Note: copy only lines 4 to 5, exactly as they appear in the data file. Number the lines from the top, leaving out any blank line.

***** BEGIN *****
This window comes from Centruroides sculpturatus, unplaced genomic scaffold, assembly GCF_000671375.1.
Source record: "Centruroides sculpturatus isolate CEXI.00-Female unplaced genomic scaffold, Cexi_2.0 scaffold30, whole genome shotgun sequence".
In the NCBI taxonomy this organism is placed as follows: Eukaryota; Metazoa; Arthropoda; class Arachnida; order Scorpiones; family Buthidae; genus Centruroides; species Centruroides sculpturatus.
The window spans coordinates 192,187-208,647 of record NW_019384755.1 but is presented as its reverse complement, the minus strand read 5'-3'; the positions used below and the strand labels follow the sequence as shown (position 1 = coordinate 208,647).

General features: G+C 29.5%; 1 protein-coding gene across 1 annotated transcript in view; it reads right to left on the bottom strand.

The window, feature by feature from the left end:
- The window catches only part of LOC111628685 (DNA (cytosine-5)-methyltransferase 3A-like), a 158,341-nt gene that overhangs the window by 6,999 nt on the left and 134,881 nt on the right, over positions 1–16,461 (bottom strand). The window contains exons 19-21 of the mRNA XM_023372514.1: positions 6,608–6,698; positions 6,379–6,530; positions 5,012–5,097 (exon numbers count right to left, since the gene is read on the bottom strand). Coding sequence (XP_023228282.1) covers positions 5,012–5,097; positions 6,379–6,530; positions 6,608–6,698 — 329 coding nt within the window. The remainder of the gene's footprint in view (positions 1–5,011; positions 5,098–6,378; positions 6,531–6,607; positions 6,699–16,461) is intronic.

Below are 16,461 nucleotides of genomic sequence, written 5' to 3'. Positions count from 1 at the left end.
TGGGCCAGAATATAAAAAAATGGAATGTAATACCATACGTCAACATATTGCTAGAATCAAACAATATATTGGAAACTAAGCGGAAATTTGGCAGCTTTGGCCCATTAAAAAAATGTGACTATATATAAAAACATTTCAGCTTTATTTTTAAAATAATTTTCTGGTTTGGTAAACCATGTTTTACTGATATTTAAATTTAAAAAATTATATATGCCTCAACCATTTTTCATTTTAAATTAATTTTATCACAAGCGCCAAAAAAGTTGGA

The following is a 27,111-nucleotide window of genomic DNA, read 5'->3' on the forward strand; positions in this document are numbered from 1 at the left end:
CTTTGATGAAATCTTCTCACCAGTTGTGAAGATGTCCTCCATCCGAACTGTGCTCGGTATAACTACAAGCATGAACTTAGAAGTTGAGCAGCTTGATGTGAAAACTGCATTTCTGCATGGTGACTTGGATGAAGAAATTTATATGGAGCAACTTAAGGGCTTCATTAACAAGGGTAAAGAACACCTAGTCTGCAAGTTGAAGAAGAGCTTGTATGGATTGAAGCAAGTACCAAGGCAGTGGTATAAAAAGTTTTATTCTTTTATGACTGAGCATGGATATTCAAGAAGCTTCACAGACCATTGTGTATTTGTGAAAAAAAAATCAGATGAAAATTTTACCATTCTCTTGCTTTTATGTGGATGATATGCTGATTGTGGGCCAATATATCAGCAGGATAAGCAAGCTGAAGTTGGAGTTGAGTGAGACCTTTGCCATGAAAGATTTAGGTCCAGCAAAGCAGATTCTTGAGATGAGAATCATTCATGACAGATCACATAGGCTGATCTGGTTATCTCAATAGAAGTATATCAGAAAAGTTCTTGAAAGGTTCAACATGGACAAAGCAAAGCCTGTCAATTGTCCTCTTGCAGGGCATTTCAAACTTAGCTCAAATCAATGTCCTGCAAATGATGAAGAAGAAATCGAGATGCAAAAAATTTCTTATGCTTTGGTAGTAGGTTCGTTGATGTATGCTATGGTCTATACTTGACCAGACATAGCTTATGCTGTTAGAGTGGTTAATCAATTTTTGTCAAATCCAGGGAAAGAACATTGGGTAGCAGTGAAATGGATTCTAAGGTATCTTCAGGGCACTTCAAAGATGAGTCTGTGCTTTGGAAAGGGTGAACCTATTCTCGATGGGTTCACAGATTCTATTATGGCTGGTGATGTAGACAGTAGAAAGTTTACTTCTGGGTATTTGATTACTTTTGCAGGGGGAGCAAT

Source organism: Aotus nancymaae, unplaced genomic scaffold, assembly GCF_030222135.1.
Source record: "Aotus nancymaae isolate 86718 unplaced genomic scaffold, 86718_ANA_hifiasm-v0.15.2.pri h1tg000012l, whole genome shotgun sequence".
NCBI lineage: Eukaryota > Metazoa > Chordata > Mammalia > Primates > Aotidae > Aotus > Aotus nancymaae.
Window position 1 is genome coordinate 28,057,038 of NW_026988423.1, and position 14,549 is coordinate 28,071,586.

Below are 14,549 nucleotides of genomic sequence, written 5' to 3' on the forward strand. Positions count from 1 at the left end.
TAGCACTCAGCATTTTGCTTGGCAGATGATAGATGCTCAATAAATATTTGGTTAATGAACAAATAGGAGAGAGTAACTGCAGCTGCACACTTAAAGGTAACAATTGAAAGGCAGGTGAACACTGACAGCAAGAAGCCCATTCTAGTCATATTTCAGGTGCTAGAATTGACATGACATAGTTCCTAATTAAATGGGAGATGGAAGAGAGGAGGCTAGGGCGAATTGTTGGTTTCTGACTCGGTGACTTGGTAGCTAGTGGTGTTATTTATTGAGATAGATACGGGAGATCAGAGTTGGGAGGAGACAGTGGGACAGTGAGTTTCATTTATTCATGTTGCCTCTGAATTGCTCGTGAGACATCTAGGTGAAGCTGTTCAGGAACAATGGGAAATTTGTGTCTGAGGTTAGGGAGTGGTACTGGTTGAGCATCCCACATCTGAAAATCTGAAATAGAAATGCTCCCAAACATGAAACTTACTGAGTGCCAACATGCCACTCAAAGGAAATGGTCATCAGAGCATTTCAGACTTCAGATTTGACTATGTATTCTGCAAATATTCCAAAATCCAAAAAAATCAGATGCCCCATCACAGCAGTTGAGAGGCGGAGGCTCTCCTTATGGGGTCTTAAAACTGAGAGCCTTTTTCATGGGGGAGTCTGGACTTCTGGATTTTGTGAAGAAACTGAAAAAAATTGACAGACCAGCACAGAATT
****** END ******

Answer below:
The window spans coordinates 192,187-208,647 of record NW_019384755.1 but is presented as its reverse complement, the minus strand read 5'-3'; the positions used below and the strand labels follow the sequence as shown (position 1 = coordinate 208,647).

General features: G+C 29.5%; 1 protein-coding gene across 1 annotated transcript in view; it reads right to left on the bottom strand.